This week, the United States Supreme Court has said that it will take a case which could have great significance for immigrants across the country. In Ignacio Carlos Flores-Figueroa v. United States of America, the Supreme Court will determine whether an immigrant who uses another person’s social security number for work can be charged with aggravated identity theft.

Until May of this year, workers detained for immigration violations were usually charged with just that–immigration violations–and deported. Immigration violations are civil offenses, which do not carry jail time.

But after the ICE (Immigration and Customs Enforcement) raid on May 12 in Postville, Iowa, over three hundred immigrant workers were threatened with charges of aggravated identity theft–a federal criminal offense. Such a conviction would carry a two-year prison sentence.

With this threat hanging over their heads, 302 immigrant workers were pressured into pleading guilty to lesser charges rather than being charged with aggravated identity theft. These lesser charges may bar many of them from returning to the United States ever again, even if their family remains in the U.S.

Critics of this tactic, including the American Immigration Lawyers Association (AILA) have pointed out that the pressure to accept lesser charges in order to avoid a felony may have caused workers to accept plea agreements requiring them to give up rights to immigration relief they may not have realized that they had. Furthermore, they may not have received adequate counsel to navigate two complex areas of law, criminal and immigration.

Most importantly, AILA point out that aggravated identity theft is intended to refer to situations in which a person knowingly steals the identity of another person in order to commit financial or other fraud. But in many cases, the immigrants threatened with these charges may not even have been aware that the social security numbers they were using belonged to other people.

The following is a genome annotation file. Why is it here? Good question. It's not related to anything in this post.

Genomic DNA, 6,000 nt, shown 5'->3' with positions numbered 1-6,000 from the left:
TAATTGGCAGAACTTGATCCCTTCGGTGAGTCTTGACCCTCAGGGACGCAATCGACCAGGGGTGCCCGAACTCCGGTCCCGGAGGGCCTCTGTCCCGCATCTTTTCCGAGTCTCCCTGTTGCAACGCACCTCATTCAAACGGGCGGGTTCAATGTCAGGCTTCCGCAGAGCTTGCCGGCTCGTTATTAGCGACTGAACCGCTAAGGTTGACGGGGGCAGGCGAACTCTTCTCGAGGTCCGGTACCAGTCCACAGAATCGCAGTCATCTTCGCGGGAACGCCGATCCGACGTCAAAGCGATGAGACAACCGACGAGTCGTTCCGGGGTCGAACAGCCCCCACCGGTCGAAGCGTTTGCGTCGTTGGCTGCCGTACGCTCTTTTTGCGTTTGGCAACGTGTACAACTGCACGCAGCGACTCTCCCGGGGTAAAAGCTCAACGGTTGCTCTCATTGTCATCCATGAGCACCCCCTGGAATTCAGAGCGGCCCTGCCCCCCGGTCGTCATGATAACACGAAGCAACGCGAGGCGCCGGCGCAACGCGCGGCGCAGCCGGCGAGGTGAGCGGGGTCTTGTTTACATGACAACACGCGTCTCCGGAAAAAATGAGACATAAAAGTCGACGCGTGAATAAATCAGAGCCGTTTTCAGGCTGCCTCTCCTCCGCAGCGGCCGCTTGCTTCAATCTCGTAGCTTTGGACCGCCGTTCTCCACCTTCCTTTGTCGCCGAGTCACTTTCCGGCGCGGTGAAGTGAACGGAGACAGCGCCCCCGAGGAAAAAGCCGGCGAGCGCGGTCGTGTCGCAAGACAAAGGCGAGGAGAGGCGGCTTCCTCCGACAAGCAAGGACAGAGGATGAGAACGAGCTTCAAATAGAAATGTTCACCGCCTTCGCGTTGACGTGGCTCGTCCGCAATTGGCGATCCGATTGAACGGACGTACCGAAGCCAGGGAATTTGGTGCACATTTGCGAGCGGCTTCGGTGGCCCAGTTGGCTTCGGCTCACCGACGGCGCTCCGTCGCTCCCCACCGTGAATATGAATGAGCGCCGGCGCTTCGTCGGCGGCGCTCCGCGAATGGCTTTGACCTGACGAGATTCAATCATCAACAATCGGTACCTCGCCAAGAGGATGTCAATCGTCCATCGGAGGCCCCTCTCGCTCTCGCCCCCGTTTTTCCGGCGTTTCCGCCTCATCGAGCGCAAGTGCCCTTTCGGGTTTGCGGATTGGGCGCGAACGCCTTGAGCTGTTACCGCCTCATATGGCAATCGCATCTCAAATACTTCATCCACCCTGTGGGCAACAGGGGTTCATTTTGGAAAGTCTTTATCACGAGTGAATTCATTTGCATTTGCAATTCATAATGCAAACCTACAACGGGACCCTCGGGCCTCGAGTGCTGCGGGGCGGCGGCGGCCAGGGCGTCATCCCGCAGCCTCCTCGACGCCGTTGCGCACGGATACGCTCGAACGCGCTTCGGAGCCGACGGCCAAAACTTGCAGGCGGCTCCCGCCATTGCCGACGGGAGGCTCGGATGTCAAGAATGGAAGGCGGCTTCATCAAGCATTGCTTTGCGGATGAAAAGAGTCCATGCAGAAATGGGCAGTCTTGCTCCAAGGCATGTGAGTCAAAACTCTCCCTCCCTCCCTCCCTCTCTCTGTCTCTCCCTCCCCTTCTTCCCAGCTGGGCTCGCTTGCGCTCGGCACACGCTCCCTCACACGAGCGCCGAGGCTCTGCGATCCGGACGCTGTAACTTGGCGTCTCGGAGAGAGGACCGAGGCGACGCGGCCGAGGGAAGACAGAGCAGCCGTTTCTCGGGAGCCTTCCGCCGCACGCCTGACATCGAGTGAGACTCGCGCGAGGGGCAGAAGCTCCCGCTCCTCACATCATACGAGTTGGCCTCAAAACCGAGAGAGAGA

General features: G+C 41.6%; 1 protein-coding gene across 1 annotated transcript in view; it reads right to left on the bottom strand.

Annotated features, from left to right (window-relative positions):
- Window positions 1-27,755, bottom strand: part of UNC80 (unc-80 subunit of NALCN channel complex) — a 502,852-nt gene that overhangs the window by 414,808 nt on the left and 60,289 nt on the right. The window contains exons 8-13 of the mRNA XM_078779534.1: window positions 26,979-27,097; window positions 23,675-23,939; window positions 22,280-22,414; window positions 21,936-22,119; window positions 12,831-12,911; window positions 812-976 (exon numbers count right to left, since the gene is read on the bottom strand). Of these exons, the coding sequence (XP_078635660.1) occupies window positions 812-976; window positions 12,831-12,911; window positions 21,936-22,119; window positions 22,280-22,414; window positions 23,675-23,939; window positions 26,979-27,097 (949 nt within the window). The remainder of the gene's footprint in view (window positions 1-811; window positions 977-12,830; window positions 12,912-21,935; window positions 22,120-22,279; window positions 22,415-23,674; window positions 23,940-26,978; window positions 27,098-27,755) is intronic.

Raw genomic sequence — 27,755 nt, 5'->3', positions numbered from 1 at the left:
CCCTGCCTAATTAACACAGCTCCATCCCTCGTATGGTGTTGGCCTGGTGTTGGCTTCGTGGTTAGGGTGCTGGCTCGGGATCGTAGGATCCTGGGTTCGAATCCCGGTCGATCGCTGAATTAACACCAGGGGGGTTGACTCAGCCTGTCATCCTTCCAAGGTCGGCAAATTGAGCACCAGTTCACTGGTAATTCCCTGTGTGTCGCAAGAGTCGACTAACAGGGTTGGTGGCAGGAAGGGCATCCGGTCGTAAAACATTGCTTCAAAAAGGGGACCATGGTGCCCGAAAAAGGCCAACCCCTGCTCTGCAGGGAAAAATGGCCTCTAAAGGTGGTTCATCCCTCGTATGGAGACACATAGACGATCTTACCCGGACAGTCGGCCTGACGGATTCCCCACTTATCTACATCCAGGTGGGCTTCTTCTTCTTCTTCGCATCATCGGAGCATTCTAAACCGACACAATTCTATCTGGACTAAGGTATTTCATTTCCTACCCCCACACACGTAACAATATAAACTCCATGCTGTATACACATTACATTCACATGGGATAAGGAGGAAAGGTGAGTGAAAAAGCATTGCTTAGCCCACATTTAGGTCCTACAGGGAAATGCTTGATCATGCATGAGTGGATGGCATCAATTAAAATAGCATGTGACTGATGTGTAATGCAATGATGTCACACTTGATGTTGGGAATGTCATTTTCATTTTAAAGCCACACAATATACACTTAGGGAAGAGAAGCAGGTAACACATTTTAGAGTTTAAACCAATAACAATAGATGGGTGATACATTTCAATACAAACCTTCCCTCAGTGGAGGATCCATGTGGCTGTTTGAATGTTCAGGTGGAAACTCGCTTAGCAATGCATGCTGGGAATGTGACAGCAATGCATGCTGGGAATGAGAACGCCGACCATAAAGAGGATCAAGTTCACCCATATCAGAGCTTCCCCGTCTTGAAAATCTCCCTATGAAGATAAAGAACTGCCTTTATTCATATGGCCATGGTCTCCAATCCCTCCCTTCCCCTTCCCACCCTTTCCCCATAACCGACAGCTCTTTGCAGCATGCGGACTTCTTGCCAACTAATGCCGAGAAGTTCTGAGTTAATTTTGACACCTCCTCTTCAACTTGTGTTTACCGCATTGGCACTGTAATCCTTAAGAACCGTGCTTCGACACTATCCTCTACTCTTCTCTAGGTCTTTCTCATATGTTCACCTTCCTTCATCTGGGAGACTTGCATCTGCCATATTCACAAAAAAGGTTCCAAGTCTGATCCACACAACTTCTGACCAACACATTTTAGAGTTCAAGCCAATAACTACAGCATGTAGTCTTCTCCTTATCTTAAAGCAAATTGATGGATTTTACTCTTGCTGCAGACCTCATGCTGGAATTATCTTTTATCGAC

The question is whether, if a worker makes up a random nine digit number to use as a social security number to obtain a job, and later that number turns out to belong to another person, should the worker be held accountable for aggravated identity theft–a felony–even if he or she never attempted to assume the other person’s identity?

This was the case of Ignacio Flores-Figueroa, a Mexican citizen who used a counterfeit Social Security card bearing his real name and a false Social Security number in order to get a job at a steel plant in Illinois. Flores-Figueroa was unaware that the number he used belonged to a minor, and he was convicted with aggravated identity theft by the 8th U.S. Circuit Court of Appeals in St. Louis. Now his case has made it all he way to the Supreme Court, who will review his case next year.

Their ruling could determine the fate of thousands of people. Federal appellate courts in Richmond and Atlanta judging similar cases have handed down convictions, while courts in Boston, San Francisco and Washington have determined that prosecutors must prove that the defendant had knowledge that the social security number they were using belonged to someone else. The Supreme Court’s ruling may have important influence over similar cases in the future.

For more information about the legal aftermath of Postville and how charges of aggravated identity theft harm immigrants, see Bush Administration Takes Unprecedented Punitive Action Against Postville Workers.

To read about the Supreme Court’s decision to take up Flores-Figueroa’s case, see Justices Will Hear Identity Theft Case.

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Lisa Swanson

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